Don’t Skimp on the Defense Budget
Especially given the Afghanistan debacle, now isn’t the time for cuts.
Appropriations season is in full bloom in Washington with the battle for next year’s budget shaping up in Congress. Oddly enough, in a year when insanity reigns with multibillion-dollar giveaways to complete the Left’s entitlement checklist, the defense budget will hold steady in fiscal 2022. It may even receive a bit of a bump. That’s saying a lot these days.
The $3.5 trillion budget that the Senate moved forward on a strict party-line vote included a $740 billion Pentagon authorization that was $25 billion more than what the Biden administration requested earlier this year. The Senate Armed Services Committee almost unanimously rejected Biden’s $715 billion plan in favor for a slightly more robust defense budget. In comparison to the total defense authorization and the larger 2022 budget, $25 billion doesn’t seem like a big bump, but it does keep defense spending above inflation.
It wasn’t Joe Biden’s disgraceful retreat from Afghanistan that motivated the Senate committee to reject Biden’s budget request by a 24-1 bipartisan vote. Defense analysts with the Center for Strategic Studies, the American Enterprise Institute, and elsewhere suggest that recent developments won’t have much impact on the larger defense budget numbers. Calls for a more muscular defense budget are about focusing on future threats from China and Russia.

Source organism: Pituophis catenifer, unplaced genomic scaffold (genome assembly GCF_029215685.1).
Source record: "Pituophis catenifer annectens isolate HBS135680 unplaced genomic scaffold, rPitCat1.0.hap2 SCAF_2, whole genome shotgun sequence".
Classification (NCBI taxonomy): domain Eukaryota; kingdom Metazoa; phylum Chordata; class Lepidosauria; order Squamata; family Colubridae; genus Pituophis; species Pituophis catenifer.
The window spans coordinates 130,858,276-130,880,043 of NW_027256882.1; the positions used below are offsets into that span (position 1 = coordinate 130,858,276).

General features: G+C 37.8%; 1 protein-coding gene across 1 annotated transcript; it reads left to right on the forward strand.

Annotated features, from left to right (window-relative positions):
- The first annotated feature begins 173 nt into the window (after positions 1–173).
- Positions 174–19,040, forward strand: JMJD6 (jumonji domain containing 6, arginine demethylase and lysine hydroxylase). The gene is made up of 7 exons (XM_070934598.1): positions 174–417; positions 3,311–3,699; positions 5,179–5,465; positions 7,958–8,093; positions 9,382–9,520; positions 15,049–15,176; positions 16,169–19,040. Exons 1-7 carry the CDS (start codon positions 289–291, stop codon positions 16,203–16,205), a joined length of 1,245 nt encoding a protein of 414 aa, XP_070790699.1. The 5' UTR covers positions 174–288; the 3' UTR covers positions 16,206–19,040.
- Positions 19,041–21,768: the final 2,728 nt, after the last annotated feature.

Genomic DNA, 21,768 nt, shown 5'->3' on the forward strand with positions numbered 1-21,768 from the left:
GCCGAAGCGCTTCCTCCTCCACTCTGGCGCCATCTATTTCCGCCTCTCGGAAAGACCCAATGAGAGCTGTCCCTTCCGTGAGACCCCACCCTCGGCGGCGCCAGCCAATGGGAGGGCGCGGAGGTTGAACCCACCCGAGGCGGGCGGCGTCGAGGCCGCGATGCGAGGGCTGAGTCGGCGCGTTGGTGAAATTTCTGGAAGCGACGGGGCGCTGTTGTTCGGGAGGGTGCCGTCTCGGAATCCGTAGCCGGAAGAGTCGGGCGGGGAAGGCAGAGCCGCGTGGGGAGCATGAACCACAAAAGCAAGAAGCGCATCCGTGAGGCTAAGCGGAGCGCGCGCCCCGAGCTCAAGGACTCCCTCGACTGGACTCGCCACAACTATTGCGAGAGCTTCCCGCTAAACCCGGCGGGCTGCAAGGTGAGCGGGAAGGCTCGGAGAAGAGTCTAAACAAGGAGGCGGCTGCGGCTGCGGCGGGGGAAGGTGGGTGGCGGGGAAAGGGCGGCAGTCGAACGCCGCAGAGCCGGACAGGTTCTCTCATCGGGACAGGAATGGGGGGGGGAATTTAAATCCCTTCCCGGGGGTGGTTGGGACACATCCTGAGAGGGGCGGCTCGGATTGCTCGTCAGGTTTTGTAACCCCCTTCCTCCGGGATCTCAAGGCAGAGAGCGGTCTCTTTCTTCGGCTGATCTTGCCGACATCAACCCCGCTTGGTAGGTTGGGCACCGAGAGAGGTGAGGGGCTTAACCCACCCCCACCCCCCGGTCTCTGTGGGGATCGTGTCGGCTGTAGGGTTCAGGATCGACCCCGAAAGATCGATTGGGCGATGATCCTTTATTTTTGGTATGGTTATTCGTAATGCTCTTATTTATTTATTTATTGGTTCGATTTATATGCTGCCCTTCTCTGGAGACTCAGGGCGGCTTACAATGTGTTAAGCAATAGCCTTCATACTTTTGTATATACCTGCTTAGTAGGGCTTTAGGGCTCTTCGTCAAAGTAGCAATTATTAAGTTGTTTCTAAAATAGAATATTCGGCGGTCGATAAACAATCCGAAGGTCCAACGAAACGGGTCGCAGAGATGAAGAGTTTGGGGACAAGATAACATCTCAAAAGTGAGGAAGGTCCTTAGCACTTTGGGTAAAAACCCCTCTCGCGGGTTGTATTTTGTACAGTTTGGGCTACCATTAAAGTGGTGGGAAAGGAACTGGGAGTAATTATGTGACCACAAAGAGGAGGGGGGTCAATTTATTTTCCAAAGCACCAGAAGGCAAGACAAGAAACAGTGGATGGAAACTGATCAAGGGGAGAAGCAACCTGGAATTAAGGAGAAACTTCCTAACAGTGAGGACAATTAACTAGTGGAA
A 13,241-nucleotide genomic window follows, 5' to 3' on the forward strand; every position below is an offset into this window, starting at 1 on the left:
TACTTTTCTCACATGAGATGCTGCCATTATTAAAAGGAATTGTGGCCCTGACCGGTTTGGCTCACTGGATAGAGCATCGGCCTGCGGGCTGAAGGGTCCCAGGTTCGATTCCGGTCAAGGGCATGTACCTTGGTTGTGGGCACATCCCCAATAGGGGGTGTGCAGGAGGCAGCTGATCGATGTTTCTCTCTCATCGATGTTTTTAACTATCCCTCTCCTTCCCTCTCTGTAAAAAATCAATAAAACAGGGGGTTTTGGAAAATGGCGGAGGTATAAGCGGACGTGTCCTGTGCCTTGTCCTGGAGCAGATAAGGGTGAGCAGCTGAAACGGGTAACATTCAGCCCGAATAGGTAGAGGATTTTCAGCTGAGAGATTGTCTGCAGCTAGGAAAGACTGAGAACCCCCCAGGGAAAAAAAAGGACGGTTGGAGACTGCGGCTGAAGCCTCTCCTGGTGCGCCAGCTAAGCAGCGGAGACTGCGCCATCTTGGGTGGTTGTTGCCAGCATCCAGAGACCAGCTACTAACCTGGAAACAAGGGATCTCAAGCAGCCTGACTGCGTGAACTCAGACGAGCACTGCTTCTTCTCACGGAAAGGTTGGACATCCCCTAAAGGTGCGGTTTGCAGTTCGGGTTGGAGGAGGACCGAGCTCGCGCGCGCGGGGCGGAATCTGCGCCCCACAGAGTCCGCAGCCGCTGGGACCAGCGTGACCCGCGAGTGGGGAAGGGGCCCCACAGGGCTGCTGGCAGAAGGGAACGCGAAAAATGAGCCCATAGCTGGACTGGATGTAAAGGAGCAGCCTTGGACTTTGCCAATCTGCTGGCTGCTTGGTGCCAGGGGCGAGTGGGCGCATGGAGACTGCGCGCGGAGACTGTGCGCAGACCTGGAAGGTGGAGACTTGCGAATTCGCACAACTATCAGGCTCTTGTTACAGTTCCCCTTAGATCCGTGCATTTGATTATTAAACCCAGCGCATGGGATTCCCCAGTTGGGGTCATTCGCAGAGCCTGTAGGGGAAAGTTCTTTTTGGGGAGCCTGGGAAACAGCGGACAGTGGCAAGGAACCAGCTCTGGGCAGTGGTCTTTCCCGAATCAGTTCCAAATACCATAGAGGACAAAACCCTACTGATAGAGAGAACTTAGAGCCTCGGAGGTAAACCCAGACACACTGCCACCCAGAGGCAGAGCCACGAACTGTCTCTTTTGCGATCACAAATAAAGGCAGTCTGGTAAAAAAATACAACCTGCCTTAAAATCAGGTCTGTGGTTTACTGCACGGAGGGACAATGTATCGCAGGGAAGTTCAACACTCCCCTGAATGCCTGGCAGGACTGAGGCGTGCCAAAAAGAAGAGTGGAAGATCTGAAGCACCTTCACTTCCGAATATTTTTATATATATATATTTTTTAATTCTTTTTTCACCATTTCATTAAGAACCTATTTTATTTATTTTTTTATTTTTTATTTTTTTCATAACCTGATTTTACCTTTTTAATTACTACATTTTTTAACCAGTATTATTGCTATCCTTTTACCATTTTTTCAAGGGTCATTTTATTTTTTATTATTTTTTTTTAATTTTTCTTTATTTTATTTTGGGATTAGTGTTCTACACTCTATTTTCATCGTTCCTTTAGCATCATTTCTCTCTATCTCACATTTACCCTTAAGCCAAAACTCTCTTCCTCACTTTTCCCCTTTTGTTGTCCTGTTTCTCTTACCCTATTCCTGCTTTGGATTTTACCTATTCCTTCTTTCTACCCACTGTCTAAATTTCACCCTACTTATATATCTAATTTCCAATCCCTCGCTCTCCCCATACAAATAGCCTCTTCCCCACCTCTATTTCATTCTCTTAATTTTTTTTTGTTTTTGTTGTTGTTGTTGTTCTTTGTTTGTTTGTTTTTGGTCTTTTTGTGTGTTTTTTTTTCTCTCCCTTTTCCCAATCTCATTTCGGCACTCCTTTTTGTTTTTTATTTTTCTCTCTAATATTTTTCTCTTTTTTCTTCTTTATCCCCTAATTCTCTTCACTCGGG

While it is still technically true that the U.S. spends more on defense than Communist China, that won’t be true for long. China is on track to match, with the intention of defeating, the U.S. military in head-to-head combat by 2049. (It will be even earlier if the American military insists on focusing its energies on internal gender and racial politics rather than the enemies beyond our shores.) The ChiComs already demonstrate a boldness in Asian regional affairs that has grown considerably in the last decade. It is believed that they could be powerful enough to take Taiwan by force in the next six years. They certainly want the Taiwanese to think so, and pointed to “U.S. humiliation” in Afghanistan to emphasize it.
For our part, the U.S. has not been keeping up with these affairs. Money alone won’t fix that problem, though. The Pentagon is a bureaucracy like any other, only bigger. As such, it is susceptible to sclerotic thinking and antiquated systems. What is needed is imagination, a new generation of fighters who are thinking about tomorrow’s conflicts, the role cyber technology will play, and how to combat any enemy anytime, anywhere. And perhaps more than one enemy at a time.
The world no longer assumes America to be a preeminent power. Our overstretched military, its recent foray into diversity politics, and the country’s feckless foreign policy leadership all play a big role as to why. It is not the time to cut defense spending; it is time to spend smartly and keep the nation’s safety top of mind.
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